Anthony Seidman is a poet and translator residing in Los Angeles. His work has been included in such journals as Chiron Review, Nimrod, World Literature Today, The Black Herald Review, Ambit, Cardinal Points, among other publications. He has a new collection of poetry entitled Cosmic Weather forthcoming from Eyewear. With David Shook, he is the co-translator of Confetti-Ash: Selected Poems by Salvador Novo, to be published later this year by the Bitter Oleander Press.
Eric Sellin, professor emeritus at Tulane University (New Orleans), now lives in Philadelphia. His translations have appeared in dozens of journals and anthologies, including New Directions, The Heinemann Book of African Women’s Poetry, and The Literary Review. A frequent contributor to WLT, Sellin also served on the jury for the 1984 Neustadt Prize.
Fatemeh Shams’s third collection, When They Broke Down the Door, translated by Dick Davis, received the 2016 Latifeh Yarshater Award. She won the Jaleh Esfahani poetry prize for the best young Iranian poet in 2012.
Laura Shanahan is a postgraduate student in the MA in Literary Translation Studies program at the University of Warwick. She has worked in the publishing industry and as a freelance translator and editor. She lives in Oxford, where she previously studied French and Italian, spending a year abroad in Naples, Italy.
Poet David Shook’s most recent book-length translations include Jorge Eduardo Eielson’s Room in Rome, a finalist for the PEN Award. Their forthcoming books include a new translation of Mario Bellatin’s Beauty Salon and a collection of Spanish-language poetry, Atlas estelar.
Antony Shugaar is a prolific translator, with new novels by Silvia Avallone, Gianrico Carofiglio, Diego De Silva, Giorgio Faletti, Gianni Rodari, and Paolo Sorrentino forthcoming in 2011. The recipient of a 2007 NEA translation fellowship, he is also the author of I Lie for a Living and Coast to Coast, and the coauthor of Latitude Zero: Tales of the Equator. His essay “Darkness at the Heart of Recent Italian Literature” appears in the July 2011 issue of WLT.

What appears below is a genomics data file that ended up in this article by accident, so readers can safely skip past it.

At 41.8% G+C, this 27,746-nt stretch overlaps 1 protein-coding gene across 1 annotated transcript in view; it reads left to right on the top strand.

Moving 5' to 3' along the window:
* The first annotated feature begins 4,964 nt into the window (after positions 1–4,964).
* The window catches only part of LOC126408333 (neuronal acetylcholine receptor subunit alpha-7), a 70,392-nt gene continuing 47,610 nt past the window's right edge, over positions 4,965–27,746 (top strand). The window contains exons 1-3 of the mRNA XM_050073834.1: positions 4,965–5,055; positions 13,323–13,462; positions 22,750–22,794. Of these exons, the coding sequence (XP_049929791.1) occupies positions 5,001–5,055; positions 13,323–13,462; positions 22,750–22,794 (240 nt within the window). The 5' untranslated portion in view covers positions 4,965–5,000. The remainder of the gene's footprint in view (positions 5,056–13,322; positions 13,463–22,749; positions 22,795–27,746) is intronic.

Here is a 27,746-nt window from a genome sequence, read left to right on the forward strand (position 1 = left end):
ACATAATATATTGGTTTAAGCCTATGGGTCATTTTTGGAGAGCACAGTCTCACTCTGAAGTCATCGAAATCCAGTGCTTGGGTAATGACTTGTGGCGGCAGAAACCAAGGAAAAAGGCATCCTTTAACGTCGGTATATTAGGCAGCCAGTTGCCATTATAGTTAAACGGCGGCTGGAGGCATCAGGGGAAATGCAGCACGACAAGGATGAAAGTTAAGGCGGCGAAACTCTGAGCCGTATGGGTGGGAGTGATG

Andrew Simes (b. 1981) studied at the University of Kent in Canterbury, England. Of the latest generation of a Levantine family that settled in Izmir, Turkey, in 1815, he has lived in Izmir for fifteen years and works as a freelance translator and English-language and IELTS tutor.
Nidhi Singh is a doctoral student in comparative literature at Indiana University, Bloomington. Her essays have appeared in The Kalahari Review and The Bangalore Review. She has received fellowships from the Fulbright Program and the Department of Comparative Literature at Indiana University.
Arunava Sinha is a translator of classic and contemporary Bengali fiction. His published translations include Sankar’s Chowringhee and The Middleman; Buddhadeva Bose’s My Kind of Girl; and Moti Nandy’s Striker, Stopper. Born and brought up in Calcutta, he now lives in New Delhi.
Brian Sneeden is a PhD candidate in translation studies at the University of Connecticut. Peter Constantine, director of the UConn Program in Literary Translation, is his sponsoring professor. Sneeden’s collection of poems, Last City, was recently published by Carnegie Mellon University Press (2018), and his translation of Giannisi’s Homerica (World Poetry Books) was published in 2017. He currently serves as senior editor of New Poetry in Translation.